I was thinking of this passage: "we define the so-called transposition matrices by switching the i-th and j-th rows of the identity matrix". If it's the identity matrix, then it has 1s on the diagonal everywhere but on lines i and j I suppose. It caught my eye because otherwise I don't see how P^2 = I could work out.

If I understood correctly, it doesn't matter whether the nonnegative matrix A is irreducible or not, it always has a Frobenius normal form. However, is irreducibility (or reducibility) of A somehow reflected in the normal form?

wonderful content, I would appreciate more on this series matrices and graphs. I am building an application to visualize graph theory, and I was researching how to draw planar graphs, do you have something similar using matrices?

Hi, new subscriber her, thanks for this enlightening explanation!

I have 2 naive comments. They might be mistakes, or just things I missed. First, it seems that the image of a transposition matrix doesn’t match the text, as it has 0s on it’s diagonal instead of 1s. I’m guessing these 1s should be there, unless it’s a notation thing I’m missing. Second, when building the subsets of the graph, I think the leftmost subset doesn’t match the definition of « mutually reachable », since the node that ends up labeled v7 is not reachable from the rest of the subset.

I look forward to reading what you come up with next!

Hi Tivadar, great post! I really enjoyed reading it. When you "skeletonize" the graph into its strongly connected components, I'm skeptical of your claim that the relation is a partial order (referring to the image labeled "Numbering of the classes"). Such relations must be transitive, and the relation created by those edges is not. For example, 0->2 and 2->3, but there's no edge between 0 and 3. I could be misunderstanding what the exact relation is here though.

## Matrices and graphs

I was thinking of this passage: "we define the so-called transposition matrices by switching the i-th and j-th rows of the identity matrix". If it's the identity matrix, then it has 1s on the diagonal everywhere but on lines i and j I suppose. It caught my eye because otherwise I don't see how P^2 = I could work out.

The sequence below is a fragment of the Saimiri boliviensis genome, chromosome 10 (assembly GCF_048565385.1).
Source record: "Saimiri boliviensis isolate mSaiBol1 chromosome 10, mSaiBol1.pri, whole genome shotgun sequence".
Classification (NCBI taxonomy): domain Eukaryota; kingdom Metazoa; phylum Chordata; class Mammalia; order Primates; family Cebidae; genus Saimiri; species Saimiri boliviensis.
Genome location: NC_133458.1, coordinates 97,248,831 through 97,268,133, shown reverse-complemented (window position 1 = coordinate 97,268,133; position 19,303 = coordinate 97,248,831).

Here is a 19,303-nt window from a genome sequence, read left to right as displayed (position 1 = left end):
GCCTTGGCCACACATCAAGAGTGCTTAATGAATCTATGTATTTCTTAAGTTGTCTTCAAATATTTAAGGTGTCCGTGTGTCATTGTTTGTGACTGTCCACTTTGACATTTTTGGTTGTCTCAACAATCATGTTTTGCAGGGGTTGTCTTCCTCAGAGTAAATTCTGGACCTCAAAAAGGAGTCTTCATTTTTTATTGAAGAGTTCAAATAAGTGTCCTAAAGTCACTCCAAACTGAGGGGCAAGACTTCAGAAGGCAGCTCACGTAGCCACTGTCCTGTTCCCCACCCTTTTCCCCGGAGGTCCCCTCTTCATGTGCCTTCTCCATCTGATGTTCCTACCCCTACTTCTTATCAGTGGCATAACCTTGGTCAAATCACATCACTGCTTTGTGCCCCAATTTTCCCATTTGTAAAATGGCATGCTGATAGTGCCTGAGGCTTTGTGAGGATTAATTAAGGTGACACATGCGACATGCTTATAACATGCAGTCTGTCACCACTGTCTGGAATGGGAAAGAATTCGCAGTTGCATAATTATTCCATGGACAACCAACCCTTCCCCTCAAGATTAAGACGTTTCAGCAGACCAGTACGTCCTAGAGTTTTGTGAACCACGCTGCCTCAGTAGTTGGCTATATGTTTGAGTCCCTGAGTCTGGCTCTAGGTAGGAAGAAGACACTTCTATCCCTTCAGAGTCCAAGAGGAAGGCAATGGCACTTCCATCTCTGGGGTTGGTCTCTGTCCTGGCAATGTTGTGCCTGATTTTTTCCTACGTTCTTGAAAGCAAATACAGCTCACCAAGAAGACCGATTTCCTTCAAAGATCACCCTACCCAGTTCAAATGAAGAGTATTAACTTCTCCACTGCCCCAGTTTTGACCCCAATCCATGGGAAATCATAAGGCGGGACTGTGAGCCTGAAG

Fascinating post, many thanks!

If I understood correctly, it doesn't matter whether the nonnegative matrix A is irreducible or not, it always has a Frobenius normal form. However, is irreducibility (or reducibility) of A somehow reflected in the normal form?

wonderful content, I would appreciate more on this series matrices and graphs. I am building an application to visualize graph theory, and I was researching how to draw planar graphs, do you have something similar using matrices?

Hi, new subscriber her, thanks for this enlightening explanation!

I have 2 naive comments. They might be mistakes, or just things I missed. First, it seems that the image of a transposition matrix doesn’t match the text, as it has 0s on it’s diagonal instead of 1s. I’m guessing these 1s should be there, unless it’s a notation thing I’m missing. Second, when building the subsets of the graph, I think the leftmost subset doesn’t match the definition of « mutually reachable », since the node that ends up labeled v7 is not reachable from the rest of the subset.

I look forward to reading what you come up with next!

Hi Tivadar, great post! I really enjoyed reading it. When you "skeletonize" the graph into its strongly connected components, I'm skeptical of your claim that the relation is a partial order (referring to the image labeled "Numbering of the classes"). Such relations must be transitive, and the relation created by those edges is not. For example, 0->2 and 2->3, but there's no edge between 0 and 3. I could be misunderstanding what the exact relation is here though.

The figures illustrating your article are superb... Did you use tikz to produce them?

New sub here, love the content, subbed immediately.

Basic question: I don’t understand how you chose which of the two blocks contained v4, because they were both class 1?

By the same token, how do you choose v1? Does it matter which node within the block you start with?

Hi Tivadar! Just read this post and thanks for all your writings (I have your early access math for ml book). FYI some other nice blog posts on the topic IMO are https://www.math3ma.com/blog/matrices-as-tensor-network-diagrams and https://www.math3ma.com/blog/matrices-probability-graphs .